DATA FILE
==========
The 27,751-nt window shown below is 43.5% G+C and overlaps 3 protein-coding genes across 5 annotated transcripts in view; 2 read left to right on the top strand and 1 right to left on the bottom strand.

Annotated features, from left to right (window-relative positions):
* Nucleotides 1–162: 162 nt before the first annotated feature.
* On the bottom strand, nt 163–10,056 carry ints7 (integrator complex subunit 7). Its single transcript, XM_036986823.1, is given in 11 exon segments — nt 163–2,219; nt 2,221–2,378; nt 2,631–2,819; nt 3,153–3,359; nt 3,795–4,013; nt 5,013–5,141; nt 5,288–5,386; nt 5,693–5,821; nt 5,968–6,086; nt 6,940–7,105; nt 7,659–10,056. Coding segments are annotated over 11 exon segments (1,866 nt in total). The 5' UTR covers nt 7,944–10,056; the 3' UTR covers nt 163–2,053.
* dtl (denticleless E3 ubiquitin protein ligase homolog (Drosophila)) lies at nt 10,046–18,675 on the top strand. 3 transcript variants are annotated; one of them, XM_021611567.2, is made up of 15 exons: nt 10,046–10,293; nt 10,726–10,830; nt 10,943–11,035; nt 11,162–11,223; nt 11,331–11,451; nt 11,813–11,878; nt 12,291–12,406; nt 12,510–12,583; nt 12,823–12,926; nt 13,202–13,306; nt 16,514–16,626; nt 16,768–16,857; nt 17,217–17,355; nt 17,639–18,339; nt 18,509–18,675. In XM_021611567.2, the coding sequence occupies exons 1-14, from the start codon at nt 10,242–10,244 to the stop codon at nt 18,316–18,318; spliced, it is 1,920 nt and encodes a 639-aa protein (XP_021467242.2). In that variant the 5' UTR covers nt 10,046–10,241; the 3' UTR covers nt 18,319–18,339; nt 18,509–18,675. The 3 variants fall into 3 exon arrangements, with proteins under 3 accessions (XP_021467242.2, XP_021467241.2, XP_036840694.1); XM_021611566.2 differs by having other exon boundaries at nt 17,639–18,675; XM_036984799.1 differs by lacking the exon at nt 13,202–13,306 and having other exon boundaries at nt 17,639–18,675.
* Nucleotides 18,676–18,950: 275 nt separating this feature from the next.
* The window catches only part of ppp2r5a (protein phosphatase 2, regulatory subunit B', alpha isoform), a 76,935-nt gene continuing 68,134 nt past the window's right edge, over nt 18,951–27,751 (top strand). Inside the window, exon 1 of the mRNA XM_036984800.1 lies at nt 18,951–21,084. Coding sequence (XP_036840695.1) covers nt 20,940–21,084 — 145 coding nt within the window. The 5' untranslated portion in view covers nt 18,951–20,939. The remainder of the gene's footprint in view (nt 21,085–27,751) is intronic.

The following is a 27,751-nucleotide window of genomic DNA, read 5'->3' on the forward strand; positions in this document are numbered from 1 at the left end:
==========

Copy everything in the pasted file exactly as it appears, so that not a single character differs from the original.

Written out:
The 27,751-nt window shown below is 43.5% G+C and overlaps 3 protein-coding genes across 5 annotated transcripts in view; 2 read left to right on the top strand and 1 right to left on the bottom strand.

Annotated features, from left to right (window-relative positions):
* Nucleotides 1–162: 162 nt before the first annotated feature.
* On the bottom strand, nt 163–10,056 carry ints7 (integrator complex subunit 7). Its single transcript, XM_036986823.1, is given in 11 exon segments — nt 163–2,219; nt 2,221–2,378; nt 2,631–2,819; nt 3,153–3,359; nt 3,795–4,013; nt 5,013–5,141; nt 5,288–5,386; nt 5,693–5,821; nt 5,968–6,086; nt 6,940–7,105; nt 7,659–10,056. Coding segments are annotated over 11 exon segments (1,866 nt in total). The 5' UTR covers nt 7,944–10,056; the 3' UTR covers nt 163–2,053.
* dtl (denticleless E3 ubiquitin protein ligase homolog (Drosophila)) lies at nt 10,046–18,675 on the top strand. 3 transcript variants are annotated; one of them, XM_021611567.2, is made up of 15 exons: nt 10,046–10,293; nt 10,726–10,830; nt 10,943–11,035; nt 11,162–11,223; nt 11,331–11,451; nt 11,813–11,878; nt 12,291–12,406; nt 12,510–12,583; nt 12,823–12,926; nt 13,202–13,306; nt 16,514–16,626; nt 16,768–16,857; nt 17,217–17,355; nt 17,639–18,339; nt 18,509–18,675. In XM_021611567.2, the coding sequence occupies exons 1-14, from the start codon at nt 10,242–10,244 to the stop codon at nt 18,316–18,318; spliced, it is 1,920 nt and encodes a 639-aa protein (XP_021467242.2). In that variant the 5' UTR covers nt 10,046–10,241; the 3' UTR covers nt 18,319–18,339; nt 18,509–18,675. The 3 variants fall into 3 exon arrangements, with proteins under 3 accessions (XP_021467242.2, XP_021467241.2, XP_036840694.1); XM_021611566.2 differs by having other exon boundaries at nt 17,639–18,675; XM_036984799.1 differs by lacking the exon at nt 13,202–13,306 and having other exon boundaries at nt 17,639–18,675.
* Nucleotides 18,676–18,950: 275 nt separating this feature from the next.
* The window catches only part of ppp2r5a (protein phosphatase 2, regulatory subunit B', alpha isoform), a 76,935-nt gene continuing 68,134 nt past the window's right edge, over nt 18,951–27,751 (top strand). Inside the window, exon 1 of the mRNA XM_036984800.1 lies at nt 18,951–21,084. Coding sequence (XP_036840695.1) covers nt 20,940–21,084 — 145 coding nt within the window. The 5' untranslated portion in view covers nt 18,951–20,939. The remainder of the gene's footprint in view (nt 21,085–27,751) is intronic.

The following is a 27,751-nucleotide window of genomic DNA, read 5'->3' on the forward strand; positions in this document are numbered from 1 at the left end: